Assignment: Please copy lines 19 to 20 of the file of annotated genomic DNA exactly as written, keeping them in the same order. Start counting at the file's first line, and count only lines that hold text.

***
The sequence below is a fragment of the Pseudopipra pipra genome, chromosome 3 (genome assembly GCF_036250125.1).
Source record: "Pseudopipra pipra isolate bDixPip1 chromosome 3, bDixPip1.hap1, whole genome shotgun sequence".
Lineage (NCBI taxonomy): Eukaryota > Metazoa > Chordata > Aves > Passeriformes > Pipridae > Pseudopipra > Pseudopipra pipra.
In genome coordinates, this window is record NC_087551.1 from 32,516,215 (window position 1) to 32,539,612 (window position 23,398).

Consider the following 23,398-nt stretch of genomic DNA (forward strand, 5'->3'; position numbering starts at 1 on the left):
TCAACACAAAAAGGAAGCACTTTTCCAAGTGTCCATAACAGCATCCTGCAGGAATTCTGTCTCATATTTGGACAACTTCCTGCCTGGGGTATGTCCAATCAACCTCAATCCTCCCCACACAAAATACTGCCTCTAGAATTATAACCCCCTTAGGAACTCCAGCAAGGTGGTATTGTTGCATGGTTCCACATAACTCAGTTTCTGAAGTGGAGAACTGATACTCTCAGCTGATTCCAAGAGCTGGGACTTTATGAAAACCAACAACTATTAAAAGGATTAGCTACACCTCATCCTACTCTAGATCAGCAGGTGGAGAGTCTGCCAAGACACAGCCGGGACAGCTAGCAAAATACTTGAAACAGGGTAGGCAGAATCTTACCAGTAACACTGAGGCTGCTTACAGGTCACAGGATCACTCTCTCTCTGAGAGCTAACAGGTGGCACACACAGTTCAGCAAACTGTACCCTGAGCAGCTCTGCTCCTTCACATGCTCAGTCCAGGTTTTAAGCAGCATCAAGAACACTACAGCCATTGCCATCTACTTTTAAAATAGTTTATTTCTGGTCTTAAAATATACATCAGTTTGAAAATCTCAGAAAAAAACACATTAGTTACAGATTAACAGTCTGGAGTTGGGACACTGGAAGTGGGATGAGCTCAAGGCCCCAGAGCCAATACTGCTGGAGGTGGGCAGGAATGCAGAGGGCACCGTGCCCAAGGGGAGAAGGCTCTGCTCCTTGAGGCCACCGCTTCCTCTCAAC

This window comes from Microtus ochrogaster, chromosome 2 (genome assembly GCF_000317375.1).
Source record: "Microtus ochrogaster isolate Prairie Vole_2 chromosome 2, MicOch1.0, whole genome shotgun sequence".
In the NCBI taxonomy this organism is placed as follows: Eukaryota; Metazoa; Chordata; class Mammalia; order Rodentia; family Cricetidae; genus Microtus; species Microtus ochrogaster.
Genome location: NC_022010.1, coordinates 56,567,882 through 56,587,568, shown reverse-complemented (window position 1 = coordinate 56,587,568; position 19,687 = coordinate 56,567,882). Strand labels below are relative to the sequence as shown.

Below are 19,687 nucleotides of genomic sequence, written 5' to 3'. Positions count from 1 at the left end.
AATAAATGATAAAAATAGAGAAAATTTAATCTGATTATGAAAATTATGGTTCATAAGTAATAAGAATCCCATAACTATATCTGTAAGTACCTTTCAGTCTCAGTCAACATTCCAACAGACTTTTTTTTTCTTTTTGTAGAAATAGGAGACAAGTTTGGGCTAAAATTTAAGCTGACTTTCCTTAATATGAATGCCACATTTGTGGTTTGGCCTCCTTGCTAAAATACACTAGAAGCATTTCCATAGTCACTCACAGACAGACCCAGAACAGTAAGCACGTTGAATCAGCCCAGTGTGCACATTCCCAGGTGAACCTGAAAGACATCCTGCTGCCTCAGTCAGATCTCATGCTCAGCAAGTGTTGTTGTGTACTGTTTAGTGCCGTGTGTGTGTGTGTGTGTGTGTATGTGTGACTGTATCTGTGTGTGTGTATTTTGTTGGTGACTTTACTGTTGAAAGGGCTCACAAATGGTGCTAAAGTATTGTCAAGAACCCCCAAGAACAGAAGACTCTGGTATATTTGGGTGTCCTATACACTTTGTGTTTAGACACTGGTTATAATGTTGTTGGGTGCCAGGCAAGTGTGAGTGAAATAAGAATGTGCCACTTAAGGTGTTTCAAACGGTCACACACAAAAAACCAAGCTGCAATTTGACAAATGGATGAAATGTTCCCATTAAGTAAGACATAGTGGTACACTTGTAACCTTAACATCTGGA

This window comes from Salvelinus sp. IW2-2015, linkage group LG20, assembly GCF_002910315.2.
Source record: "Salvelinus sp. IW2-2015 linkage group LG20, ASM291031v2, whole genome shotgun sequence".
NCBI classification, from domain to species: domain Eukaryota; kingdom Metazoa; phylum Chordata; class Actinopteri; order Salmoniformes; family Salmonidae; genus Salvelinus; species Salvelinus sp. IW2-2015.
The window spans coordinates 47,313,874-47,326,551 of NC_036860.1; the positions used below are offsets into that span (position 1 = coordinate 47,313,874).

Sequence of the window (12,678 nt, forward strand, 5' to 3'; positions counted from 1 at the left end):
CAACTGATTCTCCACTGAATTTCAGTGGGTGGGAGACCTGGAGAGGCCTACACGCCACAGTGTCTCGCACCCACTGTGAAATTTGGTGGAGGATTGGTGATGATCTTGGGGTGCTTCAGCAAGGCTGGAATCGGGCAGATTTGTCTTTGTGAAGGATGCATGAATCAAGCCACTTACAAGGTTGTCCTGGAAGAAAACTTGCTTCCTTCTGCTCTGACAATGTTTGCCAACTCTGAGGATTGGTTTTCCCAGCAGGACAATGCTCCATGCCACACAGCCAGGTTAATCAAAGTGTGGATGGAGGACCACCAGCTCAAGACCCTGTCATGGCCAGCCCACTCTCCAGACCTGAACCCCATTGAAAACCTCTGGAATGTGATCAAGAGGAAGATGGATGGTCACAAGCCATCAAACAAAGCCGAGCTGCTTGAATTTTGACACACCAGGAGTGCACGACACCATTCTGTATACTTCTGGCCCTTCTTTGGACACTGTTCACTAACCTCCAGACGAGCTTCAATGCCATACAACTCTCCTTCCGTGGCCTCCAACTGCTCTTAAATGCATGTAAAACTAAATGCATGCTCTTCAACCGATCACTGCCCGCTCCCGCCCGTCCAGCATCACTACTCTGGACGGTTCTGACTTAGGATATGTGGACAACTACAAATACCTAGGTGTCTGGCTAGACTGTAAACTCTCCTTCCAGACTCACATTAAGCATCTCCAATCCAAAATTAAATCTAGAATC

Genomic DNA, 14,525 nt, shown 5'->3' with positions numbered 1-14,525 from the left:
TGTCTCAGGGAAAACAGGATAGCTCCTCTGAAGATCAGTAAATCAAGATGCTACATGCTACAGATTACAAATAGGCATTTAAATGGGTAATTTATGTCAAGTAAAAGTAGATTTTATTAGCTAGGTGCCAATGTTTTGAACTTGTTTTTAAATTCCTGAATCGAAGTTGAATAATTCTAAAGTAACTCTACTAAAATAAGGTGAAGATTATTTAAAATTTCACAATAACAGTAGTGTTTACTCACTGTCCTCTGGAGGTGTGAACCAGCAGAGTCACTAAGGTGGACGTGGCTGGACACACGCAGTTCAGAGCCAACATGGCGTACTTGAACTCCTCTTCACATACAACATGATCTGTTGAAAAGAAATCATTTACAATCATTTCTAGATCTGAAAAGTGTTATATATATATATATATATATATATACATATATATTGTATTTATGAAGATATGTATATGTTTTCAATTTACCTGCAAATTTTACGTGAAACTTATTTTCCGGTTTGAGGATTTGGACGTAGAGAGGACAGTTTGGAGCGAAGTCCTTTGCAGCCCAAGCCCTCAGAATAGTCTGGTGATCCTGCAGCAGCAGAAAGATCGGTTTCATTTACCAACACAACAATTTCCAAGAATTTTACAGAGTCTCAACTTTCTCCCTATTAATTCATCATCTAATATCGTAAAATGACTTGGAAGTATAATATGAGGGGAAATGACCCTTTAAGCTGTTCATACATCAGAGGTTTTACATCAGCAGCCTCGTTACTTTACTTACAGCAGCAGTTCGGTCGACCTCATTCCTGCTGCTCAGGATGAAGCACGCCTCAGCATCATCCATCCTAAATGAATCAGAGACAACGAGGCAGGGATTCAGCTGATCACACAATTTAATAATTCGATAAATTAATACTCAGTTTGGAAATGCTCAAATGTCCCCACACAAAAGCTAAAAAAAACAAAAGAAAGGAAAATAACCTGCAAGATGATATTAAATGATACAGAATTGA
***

Genomic DNA, 14,525 nt, shown 5'->3' with positions numbered 1-14,525 from the left:
TGTCTCAGGGAAAACAGGATAGCTCCTCTGAAGATCAGTAAATCAAGATGCTACATGCTACAGATTACAAATAGGCATTTAAATGGGTAATTTATGTCAAGTAAAAGTAGATTTTATTAGCTAGGTGCCAATGTTTTGAACTTGTTTTTAAATTCCTGAATCGAAGTTGAATAATTCTAAAGTAACTCTACTAAAATAAGGTGAAGATTATTTAAAATTTCACAATAACAGTAGTGTTTACTCACTGTCCTCTGGAGGTGTGAACCAGCAGAGTCACTAAGGTGGACGTGGCTGGACACACGCAGTTCAGAGCCAACATGGCGTACTTGAACTCCTCTTCACATACAACATGATCTGTTGAAAAGAAATCATTTACAATCATTTCTAGATCTGAAAAGTGTTATATATATATATATATATATATATACATATATATTGTATTTATGAAGATATGTATATGTTTTCAATTTACCTGCAAATTTTACGTGAAACTTATTTTCCGGTTTGAGGATTTGGACGTAGAGAGGACAGTTTGGAGCGAAGTCCTTTGCAGCCCAAGCCCTCAGAATAGTCTGGTGATCCTGCAGCAGCAGAAAGATCGGTTTCATTTACCAACACAACAATTTCCAAGAATTTTACAGAGTCTCAACTTTCTCCCTATTAATTCATCATCTAATATCGTAAAATGACTTGGAAGTATAATATGAGGGGAAATGACCCTTTAAGCTGTTCATACATCAGAGGTTTTACATCAGCAGCCTCGTTACTTTACTTACAGCAGCAGTTCGGTCGACCTCATTCCTGCTGCTCAGGATGAAGCACGCCTCAGCATCATCCATCCTAAATGAATCAGAGACAACGAGGCAGGGATTCAGCTGATCACACAATTTAATAATTCGATAAATTAATACTCAGTTTGGAAATGCTCAAATGTCCCCACACAAAAGCTAAAAAAAACAAAAGAAAGGAAAATAACCTGCAAGATGATATTAAATGATACAGAATTGA